On Friday November 30th, 15 people from the DC metro area gathered in Ballston to embark upon the Crossroads Farmers Market Farm Tour – an all day event intended to bring individuals interested in small-scale organic farming face to face with people who are doing it.
The group toured three farms – first, Stoney Lonesome Farm in Gainesville, VA where Esther and Pablo Elliott are in their fourth year farming using a biointensive method and marketing a CSA in Prince William County. Esther and Pablo are young – 28 and 30 respectively – and both from a liberal arts background, not an agricultural one.
After spending a few years in Washington working entry-level non-profit jobs, they decided they needed a change. In college at Vassar, Pablo worked at the Poughkeepsie Farm Project, a place we visited on the Garden Cycles Bike Tour in July. His family has owned 90 acres in Virginia since the 70s and because the land was available, he said, he and Esther had the crazy idea to start a market garden.
The Elliotts shared what they call the “small scale empowerment model”, their particular type of farming that maximizes growing space or concentrates human energy resources on small areas of the farm. They take great lengths to transfer these methods interns who work with them can know what they know and take their simple methods and apply them somewhere else.
“The group we’re most interested in is the group that’s thinking of taking the leap into farming – and trying to give those people a boost. Because we see the demand exploding and the lack of comparative growth when it comes to producers,” said Pablo. “We’re never going to meet the demand”. The Elliotts, while encouraging new farmers, were also realistic when talking about the obstacles for the new farmer.
At the end of the presentation, Pablo pointed out a row of boots he had lined up to demonstrate his point. He had heavy duty work boots, slippers, rain boots, work shoes, casual sneakers, etc. to explain all the little invisible costs that add up to be a lot. Nonetheless, the couple is committed to helping young people plan for these challenges. In addition to the farm, Pablo works at the Airlie Center in Warrenton, promoting sustainable agriculture in that forum as well.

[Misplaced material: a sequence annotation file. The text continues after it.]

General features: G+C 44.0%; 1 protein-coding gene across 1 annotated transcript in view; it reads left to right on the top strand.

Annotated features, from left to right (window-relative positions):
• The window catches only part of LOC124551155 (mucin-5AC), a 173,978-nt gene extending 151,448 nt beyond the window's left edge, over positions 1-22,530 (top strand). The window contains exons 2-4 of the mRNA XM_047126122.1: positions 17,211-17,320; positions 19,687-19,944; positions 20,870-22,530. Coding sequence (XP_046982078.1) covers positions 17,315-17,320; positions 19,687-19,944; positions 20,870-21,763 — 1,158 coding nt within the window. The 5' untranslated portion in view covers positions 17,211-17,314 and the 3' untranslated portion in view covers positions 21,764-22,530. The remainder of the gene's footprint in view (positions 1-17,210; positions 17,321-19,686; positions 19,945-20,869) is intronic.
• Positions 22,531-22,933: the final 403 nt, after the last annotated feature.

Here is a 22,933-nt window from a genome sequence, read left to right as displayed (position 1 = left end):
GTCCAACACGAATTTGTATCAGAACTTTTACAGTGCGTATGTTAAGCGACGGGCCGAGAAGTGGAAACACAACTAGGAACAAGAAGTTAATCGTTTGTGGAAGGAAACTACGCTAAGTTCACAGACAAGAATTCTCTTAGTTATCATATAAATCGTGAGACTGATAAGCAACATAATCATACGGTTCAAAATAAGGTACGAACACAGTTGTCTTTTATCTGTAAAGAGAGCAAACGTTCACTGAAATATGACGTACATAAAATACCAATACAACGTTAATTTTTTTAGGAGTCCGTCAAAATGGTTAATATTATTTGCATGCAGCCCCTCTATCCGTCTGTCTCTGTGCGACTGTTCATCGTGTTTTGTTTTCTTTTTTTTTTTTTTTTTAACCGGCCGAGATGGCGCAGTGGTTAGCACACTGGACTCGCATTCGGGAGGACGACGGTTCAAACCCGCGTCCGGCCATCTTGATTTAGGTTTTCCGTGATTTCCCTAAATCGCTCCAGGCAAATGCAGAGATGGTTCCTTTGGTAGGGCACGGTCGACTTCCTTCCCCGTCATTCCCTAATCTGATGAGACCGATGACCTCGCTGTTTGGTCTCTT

“We look at it from the point of view that we benefit from a stronger network of farms. Everyone who initiates a farm project is going to discover different things, have successes and failure and we all benefits from these collective experiments going on,” said Pablo.
After only about a half hour at Stoney Lonesome, the group pushed on to Sperryville, Virginia where we had a wonderful lunch of local foods and listened to Cliff Miller of Mt Vernon Farm. He shared his perspective as a land owner on leasing farm land to new farmers and talked about his experience providing land to the farmers at Waterpenny Farm, which was the last stop on our tour. Mount Vernon is a grass-fed animal farm, which we toured around.
One other impetus of the tour was to showcase Crossroads Farmers Market’s new Small Farmer and Food Producer Micro-Loan Program, which makes loans available from $2,000 to $8,000 for small farm or prepared foods businesses. It was a great day.
Organizers Stacey and Michelle did a lot of work to pull off a full day of interactive learning for new farmers, possibly the first of its kind in DC. The organizers said they are planning another such tour for Spring 2008, so if you’re interested in taking the first steps to become a farmer and missed this one, there’s always next year. –KS